October celebrates National Co-Op Month — a month dedicated to cooperatives and their unique, often hard-to-describe business models.
You may not realize it, but some of your favorite foods and drinks are produced by cooperatives: Ocean Spray cranberry juice, Blue Diamond almonds, Land O’ Lakes butter. But what is a cooperative, and what makes it any different than a “regular business?”
Cooperatives (co-ops) are unique in that they’re businesses owned by customers. They’re formed when a group of like-minded individuals team-up, pool their resources together, and jointly own and operate a business. Rather than focusing on making money for investors like many corporations do, cooperatives’ sole focus is on making money for their members.
Members join their local co-op and can provide input on decisions that affect the cooperative. Each member gets one vote, regardless of the number of shares of stock held in the organization. A local board of directors is elected by the members to represent the local views of the members and discuss local issues that affect the business.
The cooperative represents a strong business model that greatly contributes to both the national and local economies. There are a total of 40,000 cooperative businesses in the United States that generate $514 billion in revenue and more than $25 billion in wages, according to a study conducted by the University of Wisconsin Center for Cooperatives. (http://reic.uwcc.wisc.edu/default.htm).
Local farm supply retailer Southern States is one of those businesses; an agricultural cooperative that began back in 1923.
“At the time, farmers in the state of Virginia were unable to buy any kind of seed that was guaranteed to grow in Virginia,” said spokesperson, Chris Carter. “So about 150 farmers met in Richmond, Virginia, and with just $11,000 dollars in capital, two employees and a used typewriter, the company that would later become Southern States Cooperative, was born.”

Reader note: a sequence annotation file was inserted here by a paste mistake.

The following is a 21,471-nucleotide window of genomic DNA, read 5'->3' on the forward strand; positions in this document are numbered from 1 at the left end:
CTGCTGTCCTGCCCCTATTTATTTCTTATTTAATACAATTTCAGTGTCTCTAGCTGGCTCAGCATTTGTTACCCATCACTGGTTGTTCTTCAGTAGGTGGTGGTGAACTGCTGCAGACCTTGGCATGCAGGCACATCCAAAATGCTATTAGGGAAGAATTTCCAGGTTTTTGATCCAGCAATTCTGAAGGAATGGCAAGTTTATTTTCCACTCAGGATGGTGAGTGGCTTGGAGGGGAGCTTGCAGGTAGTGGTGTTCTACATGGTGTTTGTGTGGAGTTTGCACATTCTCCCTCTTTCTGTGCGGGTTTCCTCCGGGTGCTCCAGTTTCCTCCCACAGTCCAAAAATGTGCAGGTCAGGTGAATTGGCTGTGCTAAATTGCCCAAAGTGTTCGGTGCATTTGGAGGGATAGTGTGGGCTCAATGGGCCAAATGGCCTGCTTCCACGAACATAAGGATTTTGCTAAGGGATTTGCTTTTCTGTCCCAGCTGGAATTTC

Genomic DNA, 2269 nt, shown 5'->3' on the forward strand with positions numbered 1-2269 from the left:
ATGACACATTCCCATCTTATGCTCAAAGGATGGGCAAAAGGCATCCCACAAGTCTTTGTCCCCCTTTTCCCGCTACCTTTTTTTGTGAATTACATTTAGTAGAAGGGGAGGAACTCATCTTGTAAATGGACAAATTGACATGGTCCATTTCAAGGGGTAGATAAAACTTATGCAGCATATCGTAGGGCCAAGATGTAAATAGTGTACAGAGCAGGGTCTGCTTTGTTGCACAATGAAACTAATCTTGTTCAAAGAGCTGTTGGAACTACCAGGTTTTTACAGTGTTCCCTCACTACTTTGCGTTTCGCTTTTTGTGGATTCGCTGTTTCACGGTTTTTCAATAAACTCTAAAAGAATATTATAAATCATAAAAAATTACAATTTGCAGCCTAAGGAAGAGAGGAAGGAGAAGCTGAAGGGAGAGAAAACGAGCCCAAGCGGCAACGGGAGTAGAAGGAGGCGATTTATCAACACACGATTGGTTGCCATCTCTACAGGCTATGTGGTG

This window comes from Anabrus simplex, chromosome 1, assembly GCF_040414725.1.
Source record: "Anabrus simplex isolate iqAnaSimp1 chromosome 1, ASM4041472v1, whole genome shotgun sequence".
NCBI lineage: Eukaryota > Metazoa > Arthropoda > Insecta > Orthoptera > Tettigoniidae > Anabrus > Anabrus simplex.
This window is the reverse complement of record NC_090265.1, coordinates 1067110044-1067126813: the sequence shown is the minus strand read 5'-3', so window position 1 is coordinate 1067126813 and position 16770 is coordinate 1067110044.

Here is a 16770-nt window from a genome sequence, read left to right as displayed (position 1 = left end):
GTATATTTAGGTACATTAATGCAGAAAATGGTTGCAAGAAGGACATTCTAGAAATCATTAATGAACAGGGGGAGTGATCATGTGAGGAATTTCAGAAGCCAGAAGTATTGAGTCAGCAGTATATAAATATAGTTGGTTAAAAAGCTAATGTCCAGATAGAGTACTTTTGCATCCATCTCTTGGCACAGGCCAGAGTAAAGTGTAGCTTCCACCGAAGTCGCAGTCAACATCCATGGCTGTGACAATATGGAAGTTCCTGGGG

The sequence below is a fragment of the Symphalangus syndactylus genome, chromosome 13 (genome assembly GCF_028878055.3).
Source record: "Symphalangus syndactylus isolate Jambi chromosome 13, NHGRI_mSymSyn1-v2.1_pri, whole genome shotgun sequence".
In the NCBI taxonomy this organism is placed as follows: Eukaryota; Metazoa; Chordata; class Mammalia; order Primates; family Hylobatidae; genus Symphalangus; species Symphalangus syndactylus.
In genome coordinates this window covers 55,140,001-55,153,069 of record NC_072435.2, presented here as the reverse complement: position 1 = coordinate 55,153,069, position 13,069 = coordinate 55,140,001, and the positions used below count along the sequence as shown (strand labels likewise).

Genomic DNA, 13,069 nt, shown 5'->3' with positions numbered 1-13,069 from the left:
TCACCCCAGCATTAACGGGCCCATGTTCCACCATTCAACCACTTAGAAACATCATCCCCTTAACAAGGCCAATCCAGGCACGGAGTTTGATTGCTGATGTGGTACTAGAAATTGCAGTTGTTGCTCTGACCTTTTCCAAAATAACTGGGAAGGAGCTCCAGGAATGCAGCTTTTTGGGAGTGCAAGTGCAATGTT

Today, Southern States has grown to become one of the largest agricultural cooperatives in the country, with over 200,000 farmer-members serving 1,200 retail outlets across 23 states.
Studies show that consumers want to do business with companies that share their values, making today’s environment ideal for cooperatives and their commitment to the communities in which their members live and work. Cooperatives create an opportunity for local community members to join together and build—or be a part of—a local business that benefits the local economy.
Members in cooperatives tend to share common core values with one another, making it easier for companies like Southern States to relate to its customers.
“Farmers instill very similar core values into their own farm business: a commitment to customers, high product quality and innovation, a positive work environment for employees, and responsible business practices,” said Carter. “Those shared values allow Southern States to establish trusted, dependable relationship with local farmers in the community.”
To learn more about cooperatives and Southern States, visit southernstates.com.
Chris Carter is marketing communications specialist for Southern States Cooperative, Inc.